Fox News anchor Jenna Lee grew up playing organized sports and later switched to training for big fitness events that gave her a similar competitive spirit. In recent years she’s competed in half-marathons, triathlons, and a Tough Mudder. So when seeking out a new challenge, she and husband Leif Babin, a former Navy SEAL, picked an extreme sport that seemed a little different: a 25 mile rim-to-rim hike of the Grand Canyon. We caught up with 33-year-old Lee about her training routine leading up to the event, what she ate on the trail to stay strong, and what's she's signing up for next.
SHAPE: What kind of preparation went into this?
Jenna Lee (JL): I have a labrum tear in my hip, so I had to be careful with my training and went to physical therapy twice a week leading up to the hike. For training, I spent a lot of time on the stair climber—not the stair master, the climber—to get used to going uphill. I did a lot of squats and core work to focus on core stability. Twice a week my husband and I would go on long hikes or walks just to get ourselves used to being on our feet for hours. Normally I’d do the stair climber for 10 or 15 minutes, but for this preparation, I’d do 50 minutes three times a week; it was very tough.
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SHAPE: What was the hike itself like?
JL: There were a lot of ups and downs physically, but the training was spot-on so we felt good about the way we trained. We woke up at 3 the morning of the hike and hit the trail around 4 with head lamps on. By about six hours in, we had made it toward the Colorado River, which was about 14 miles. At that point, it was getting really hot and we were about to pass the hardest part of the hike, a shade-free area called Devil’s Corkscrew. It took us about two hours to go through those three miles.
SHAPE: How did the heat affect you?
JL: You realize how quickly you can be overrun by the elements if you don’t have the proper supplies. We took it very slow and stopped whenever we saw shade even if we didn’t want to. We hit 120 degrees on the hike; it was very hot.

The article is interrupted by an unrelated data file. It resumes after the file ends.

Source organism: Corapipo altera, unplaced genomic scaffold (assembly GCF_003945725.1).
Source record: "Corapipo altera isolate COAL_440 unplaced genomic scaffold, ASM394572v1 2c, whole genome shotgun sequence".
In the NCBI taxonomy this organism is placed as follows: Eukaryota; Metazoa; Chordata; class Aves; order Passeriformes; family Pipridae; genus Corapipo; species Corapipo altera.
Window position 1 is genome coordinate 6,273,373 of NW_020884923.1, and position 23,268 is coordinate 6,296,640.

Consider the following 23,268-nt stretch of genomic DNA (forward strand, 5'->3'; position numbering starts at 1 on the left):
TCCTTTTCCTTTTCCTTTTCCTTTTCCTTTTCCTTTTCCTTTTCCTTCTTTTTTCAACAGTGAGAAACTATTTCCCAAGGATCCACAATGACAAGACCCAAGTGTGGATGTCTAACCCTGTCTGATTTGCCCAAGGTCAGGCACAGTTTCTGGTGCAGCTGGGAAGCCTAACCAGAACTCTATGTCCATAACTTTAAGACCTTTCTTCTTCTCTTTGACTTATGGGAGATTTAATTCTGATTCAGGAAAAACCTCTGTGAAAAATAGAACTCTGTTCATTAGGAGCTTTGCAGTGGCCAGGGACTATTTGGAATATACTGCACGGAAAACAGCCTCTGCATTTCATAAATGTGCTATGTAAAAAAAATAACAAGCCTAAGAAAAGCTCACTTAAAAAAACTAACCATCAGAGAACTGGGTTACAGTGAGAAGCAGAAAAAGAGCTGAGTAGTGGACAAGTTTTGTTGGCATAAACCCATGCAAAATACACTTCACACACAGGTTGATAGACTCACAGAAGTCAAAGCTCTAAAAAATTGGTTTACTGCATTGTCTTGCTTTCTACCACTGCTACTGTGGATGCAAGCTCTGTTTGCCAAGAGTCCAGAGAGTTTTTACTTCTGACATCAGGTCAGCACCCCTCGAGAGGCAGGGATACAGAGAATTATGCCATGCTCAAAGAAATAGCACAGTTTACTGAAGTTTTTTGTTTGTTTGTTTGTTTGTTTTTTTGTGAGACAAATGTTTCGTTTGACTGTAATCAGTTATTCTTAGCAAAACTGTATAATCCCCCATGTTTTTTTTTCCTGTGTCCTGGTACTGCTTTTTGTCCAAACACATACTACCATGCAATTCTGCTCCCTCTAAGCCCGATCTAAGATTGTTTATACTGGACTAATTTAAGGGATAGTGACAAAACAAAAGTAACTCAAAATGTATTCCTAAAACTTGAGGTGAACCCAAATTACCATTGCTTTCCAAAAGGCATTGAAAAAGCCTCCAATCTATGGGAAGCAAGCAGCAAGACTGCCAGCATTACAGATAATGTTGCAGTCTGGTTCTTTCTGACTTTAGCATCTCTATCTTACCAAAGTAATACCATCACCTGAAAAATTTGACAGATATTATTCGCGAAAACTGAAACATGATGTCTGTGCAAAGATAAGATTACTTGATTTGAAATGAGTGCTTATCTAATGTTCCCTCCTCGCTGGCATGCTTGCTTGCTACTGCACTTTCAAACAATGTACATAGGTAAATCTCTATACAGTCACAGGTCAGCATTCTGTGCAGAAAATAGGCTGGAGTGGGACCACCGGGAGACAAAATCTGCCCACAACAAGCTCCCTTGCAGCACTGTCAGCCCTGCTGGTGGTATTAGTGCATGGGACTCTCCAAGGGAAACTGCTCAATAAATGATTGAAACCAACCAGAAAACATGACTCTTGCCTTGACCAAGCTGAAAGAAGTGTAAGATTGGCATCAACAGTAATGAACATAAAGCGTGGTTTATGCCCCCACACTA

SHAPE: How did you stay hydrated?
JL: My husband and I both had CamelBaks and Nalgene bottles. We also brought electrolyte gummies and turkey sandwiches with avocado—those couldn’t have been better. It felt like I was eating the best thing of my life. When I first trained for a marathon, someone told me to eat something every 30 minutes, so that was the key. I started with goos in the morning, had an apple later, and we snacked on Triscuits and Fig Newtons to keep our blood sugar up.
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SHAPE: What kind of supplies were must-haves?
JL: The best thing I had was a change of socks, but I could have used another one. Everything just gets completely filled with sand, and that can cause a lot of blisters. I used a glide stick at the beginning of the hike and we had a blister kit, but there was no way to avoid blisters. We also used hiking poles, which were really helpful. And I wore a big floppy hat that covered my face. I wore SkinCeuticals 50 SPF, too, and only reapplied twice—I didn’t burn at all.
SHAPE: What was your takeaway from the experience?
JL: This has just really pushed me outdoors, and I feel like there was a certain point in the middle of the canyon where you realized there was only one way out. It was empowering and a great reminder that you only need your two feet.
SHAPE: So what’s next when it comes to fitness challenges for you?
JL: I’d really like to see myself take what I’ve learned in a gym, what I’ve learned in boutique fitness classes, and apply that in the wild. I’m a frequent flier at Flywheel, but this experience was a good reminder that you can take all of that outside.
To keep up with Jenna and her next fitness venture visit her on Twitter.
Related: Here's another Grand Canyon endeavor you don't see every day: Daredevil Nik Wallenda walked across 1,400 feet of the canyon on a 2-inch steel cable. Watch this video to see him complete his highwire stunt.